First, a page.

Medics back doctor's bid to sue for defamation
Physician accused of swearing wants retraction or he'll take patient's relative to court
Frontline medics say they will raise funds so a public doctor can sue a patient's relative for defamation after the doctor was accused of using foul language at a clinic.
The threatened legal action, believed to be the first of its kind in Hong Kong, has won overwhelming support from both private and public doctors who say they are frustrated by unreasonable demands and vexatious complaints by patients.
The Hospital Authority public complaints committee recently completed its investigation of the case, in which the doctor refused the patient's demands for six bottles of laxatives. The report is being circulated among hospital chiefs for comment.
The doctor, Michael Ho Hung-kwan of the Central Kowloon Health Centre, said he expected the committee to return a finding that it was incapable of deciding on the case.
'Such a finding cannot clear my name. Saying a doctor used foul language is a very serious accusation. It affects a doctor's professional image. If I go for private practice in the future, who is willing to come to see me?' Dr Ho said.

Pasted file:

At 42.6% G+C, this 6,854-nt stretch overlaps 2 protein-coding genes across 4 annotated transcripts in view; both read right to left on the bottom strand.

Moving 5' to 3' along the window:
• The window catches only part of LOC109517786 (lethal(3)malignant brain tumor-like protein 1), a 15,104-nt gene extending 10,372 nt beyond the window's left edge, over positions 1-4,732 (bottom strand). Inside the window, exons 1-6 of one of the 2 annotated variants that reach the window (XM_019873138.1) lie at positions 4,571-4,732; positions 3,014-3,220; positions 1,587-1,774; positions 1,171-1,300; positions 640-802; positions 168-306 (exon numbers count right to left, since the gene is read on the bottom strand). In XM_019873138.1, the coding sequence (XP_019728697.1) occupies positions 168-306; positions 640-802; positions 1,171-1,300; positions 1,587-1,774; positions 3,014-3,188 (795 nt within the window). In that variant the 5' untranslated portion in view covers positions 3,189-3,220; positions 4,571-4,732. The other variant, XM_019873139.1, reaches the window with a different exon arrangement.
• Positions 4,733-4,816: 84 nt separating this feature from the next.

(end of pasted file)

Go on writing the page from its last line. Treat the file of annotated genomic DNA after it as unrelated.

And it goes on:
'The burden of proof should be on the complainant. If a complainant fails to provide any sound evidence that I have used bad language, why didn't the committee reject the case?'
Dr Ho said he would send a letter to the complainant through his lawyer demanding a retraction of her accusation. 'If she refuses, I will sue for defamation.'
Last November an elderly woman demanded six bottles of laxatives at the Kowloon clinic but a doctor agreed to prescribe only one.
Dr Ho, in charge of the clinic at the time, explained to the woman and her relative that as the patient's constipation was not serious, one bottle of the laxative would be enough for one to two months.
'Doctors should not entertain an unreasonable request and waste public resources just to avoid being a target of complaint. I stand by my decision,' he said.
The patient's relative later filed a complaint to the Hospital Authority.
Public Doctors Association president Wong Tak-cheung said the group was ready to mobilise a fund-raising campaign to support his legal action.
'I have received many calls from frontline doctors and nurses offering donations. Some private practitioners also showed their support,' Dr Wong said. 'They say they have enough frustration and they are glad that finally someone is willing to stand up.'
Dr Ho said the Hospital Authority's complaints system had been seriously abused. In a separate incident, a patient suffering from minor flu complained to Dr Ho after a request for five days' sick leave was turned down.
An authority spokesman said the case was under investigation.